23. January 2013   6:07 pm
Khoren Sahagian

Khoren Sahagian

Micro fluidic devices and sensor surfaces may require a specific binding property or a capacity to react with a fluid.  Functional groups such as amine, hydroxyl and carboxyl (to name a few) will evoke system specific responses such as binding to proteins, nucleotides, and adhesives.  Plasma begins by removing organic surface contaminants by reducing them to volatile compounds.  The nascent surface is subsequently reacted to process specific plasma chemistry. The intensity and duration of a plasma process is deterministic in the surface functionality and density that result.  If the density of a functional moiety is either too high or too low this may hinder an intended surface reactivity.

 

The table above illustrates the percentage of elemental nitrogen detected on a gold surface as measured by XPS before and after plasma modification.  This amine is covalently bound to the surface meaning it is permanently incorporated onto the surface.  This is exemplified by the persisting nitrogen composition post solvent wash (see ‘Amine washed’ in the table above).  Different amine densities result from varying the plasma intensity and exposure.  It is noteworthy that plasma processing isn’t a linear phenomenon and therefore judicious selection of power, pressure, and time may be necessary.  More power and more time does not always translate to denser species loading.  This is because a plasma operates between regimes that may be either addition or ablation dominant.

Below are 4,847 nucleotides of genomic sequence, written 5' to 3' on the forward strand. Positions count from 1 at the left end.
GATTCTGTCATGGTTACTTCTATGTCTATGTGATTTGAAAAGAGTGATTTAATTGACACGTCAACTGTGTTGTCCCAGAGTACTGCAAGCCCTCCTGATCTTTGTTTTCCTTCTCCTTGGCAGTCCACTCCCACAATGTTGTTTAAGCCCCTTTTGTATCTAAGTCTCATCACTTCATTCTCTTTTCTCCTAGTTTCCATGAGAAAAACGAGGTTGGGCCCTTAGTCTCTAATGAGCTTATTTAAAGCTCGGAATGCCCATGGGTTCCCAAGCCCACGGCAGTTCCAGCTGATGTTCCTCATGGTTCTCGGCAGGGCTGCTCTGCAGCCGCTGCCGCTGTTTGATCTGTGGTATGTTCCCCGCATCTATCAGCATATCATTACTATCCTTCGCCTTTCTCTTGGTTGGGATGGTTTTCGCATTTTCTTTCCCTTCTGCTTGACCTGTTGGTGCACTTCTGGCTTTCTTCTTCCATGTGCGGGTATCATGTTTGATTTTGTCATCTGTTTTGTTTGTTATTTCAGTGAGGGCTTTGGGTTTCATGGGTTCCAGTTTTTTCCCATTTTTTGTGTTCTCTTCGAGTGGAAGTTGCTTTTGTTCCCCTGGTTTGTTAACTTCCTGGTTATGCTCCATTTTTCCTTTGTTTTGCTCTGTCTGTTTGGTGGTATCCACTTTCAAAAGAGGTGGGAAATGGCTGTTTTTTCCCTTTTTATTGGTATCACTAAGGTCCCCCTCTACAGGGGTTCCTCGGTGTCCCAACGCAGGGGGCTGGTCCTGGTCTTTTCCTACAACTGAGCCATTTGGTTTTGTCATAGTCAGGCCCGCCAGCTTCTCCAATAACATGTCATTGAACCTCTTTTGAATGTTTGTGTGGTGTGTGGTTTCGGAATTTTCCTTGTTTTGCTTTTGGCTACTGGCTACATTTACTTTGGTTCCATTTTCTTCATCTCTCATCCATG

Amine Density - Process power vs time

 

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